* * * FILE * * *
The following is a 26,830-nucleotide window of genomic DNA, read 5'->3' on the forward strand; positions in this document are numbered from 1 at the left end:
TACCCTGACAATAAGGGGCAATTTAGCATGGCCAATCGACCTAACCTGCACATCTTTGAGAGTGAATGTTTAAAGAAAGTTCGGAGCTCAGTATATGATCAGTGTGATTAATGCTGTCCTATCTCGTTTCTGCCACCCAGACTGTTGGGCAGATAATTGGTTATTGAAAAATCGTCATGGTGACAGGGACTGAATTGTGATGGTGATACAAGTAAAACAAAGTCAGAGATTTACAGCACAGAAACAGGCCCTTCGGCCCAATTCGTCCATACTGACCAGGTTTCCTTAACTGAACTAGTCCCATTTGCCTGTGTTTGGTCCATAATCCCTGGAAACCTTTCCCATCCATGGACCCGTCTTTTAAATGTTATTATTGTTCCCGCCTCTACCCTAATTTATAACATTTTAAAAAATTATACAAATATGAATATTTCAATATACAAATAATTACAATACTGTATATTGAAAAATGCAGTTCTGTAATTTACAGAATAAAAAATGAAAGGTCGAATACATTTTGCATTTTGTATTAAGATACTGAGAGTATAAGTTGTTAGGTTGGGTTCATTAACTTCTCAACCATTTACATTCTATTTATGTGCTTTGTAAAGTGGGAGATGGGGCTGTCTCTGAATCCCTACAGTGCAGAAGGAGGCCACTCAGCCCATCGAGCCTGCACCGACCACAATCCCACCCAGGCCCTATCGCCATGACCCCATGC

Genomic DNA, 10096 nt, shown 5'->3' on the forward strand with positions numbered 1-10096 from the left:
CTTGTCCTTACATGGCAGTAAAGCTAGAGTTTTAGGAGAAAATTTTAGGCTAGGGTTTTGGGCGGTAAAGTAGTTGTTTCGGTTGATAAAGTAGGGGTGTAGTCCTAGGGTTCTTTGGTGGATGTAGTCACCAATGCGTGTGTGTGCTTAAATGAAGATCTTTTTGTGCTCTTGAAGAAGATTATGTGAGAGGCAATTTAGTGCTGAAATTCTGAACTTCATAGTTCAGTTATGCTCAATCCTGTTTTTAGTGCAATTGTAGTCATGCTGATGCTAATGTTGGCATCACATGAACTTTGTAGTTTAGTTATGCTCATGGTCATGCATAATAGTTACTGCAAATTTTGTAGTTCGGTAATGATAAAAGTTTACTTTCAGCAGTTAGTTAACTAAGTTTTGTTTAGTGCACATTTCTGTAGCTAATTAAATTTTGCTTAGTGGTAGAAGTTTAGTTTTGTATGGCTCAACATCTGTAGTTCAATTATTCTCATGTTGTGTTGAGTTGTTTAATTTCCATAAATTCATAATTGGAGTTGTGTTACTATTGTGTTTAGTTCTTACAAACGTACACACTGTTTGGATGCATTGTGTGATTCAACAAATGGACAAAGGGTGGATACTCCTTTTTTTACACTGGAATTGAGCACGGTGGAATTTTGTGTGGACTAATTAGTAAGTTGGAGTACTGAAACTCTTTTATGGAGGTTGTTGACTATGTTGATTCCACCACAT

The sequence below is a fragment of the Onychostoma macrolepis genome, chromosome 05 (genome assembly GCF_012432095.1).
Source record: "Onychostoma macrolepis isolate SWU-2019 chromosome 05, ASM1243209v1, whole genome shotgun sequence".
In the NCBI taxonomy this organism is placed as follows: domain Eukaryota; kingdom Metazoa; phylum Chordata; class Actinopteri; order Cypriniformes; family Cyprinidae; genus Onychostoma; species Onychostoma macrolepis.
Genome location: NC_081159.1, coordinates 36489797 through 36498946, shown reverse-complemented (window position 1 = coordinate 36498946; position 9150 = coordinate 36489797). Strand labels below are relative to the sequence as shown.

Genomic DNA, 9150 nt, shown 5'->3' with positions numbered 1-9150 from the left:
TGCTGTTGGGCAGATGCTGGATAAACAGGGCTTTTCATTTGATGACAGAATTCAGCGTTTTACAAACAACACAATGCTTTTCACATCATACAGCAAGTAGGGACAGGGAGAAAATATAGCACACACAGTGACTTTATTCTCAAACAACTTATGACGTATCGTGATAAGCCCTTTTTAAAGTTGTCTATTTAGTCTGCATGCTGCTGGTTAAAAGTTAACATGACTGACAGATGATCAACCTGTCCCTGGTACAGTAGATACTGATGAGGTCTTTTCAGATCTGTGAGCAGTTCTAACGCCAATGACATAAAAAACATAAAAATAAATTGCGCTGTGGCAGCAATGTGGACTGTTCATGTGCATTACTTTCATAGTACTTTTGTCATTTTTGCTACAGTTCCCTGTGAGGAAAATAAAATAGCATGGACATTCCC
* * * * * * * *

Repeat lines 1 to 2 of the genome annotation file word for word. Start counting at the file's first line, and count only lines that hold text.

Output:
The following is a 26,830-nucleotide window of genomic DNA, read 5'->3' on the forward strand; positions in this document are numbered from 1 at the left end:
TACCCTGACAATAAGGGGCAATTTAGCATGGCCAATCGACCTAACCTGCACATCTTTGAGAGTGAATGTTTAAAGAAAGTTCGGAGCTCAGTATATGATCAGTGTGATTAATGCTGTCCTATCTCGTTTCTGCCACCCAGACTGTTGGGCAGATAATTGGTTATTGAAAAATCGTCATGGTGACAGGGACTGAATTGTGATGGTGATACAAGTAAAACAAAGTCAGAGATTTACAGCACAGAAACAGGCCCTTCGGCCCAATTCGTCCATACTGACCAGGTTTCCTTAACTGAACTAGTCCCATTTGCCTGTGTTTGGTCCATAATCCCTGGAAACCTTTCCCATCCATGGACCCGTCTTTTAAATGTTATTATTGTTCCCGCCTCTACCCTAATTTATAACATTTTAAAAAATTATACAAATATGAATATTTCAATATACAAATAATTACAATACTGTATATTGAAAAATGCAGTTCTGTAATTTACAGAATAAAAAATGAAAGGTCGAATACATTTTGCATTTTGTATTAAGATACTGAGAGTATAAGTTGTTAGGTTGGGTTCATTAACTTCTCAACCATTTACATTCTATTTATGTGCTTTGTAAAGTGGGAGATGGGGCTGTCTCTGAATCCCTACAGTGCAGAAGGAGGCCACTCAGCCCATCGAGCCTGCACCGACCACAATCCCACCCAGGCCCTATCGCCATGACCCCATGC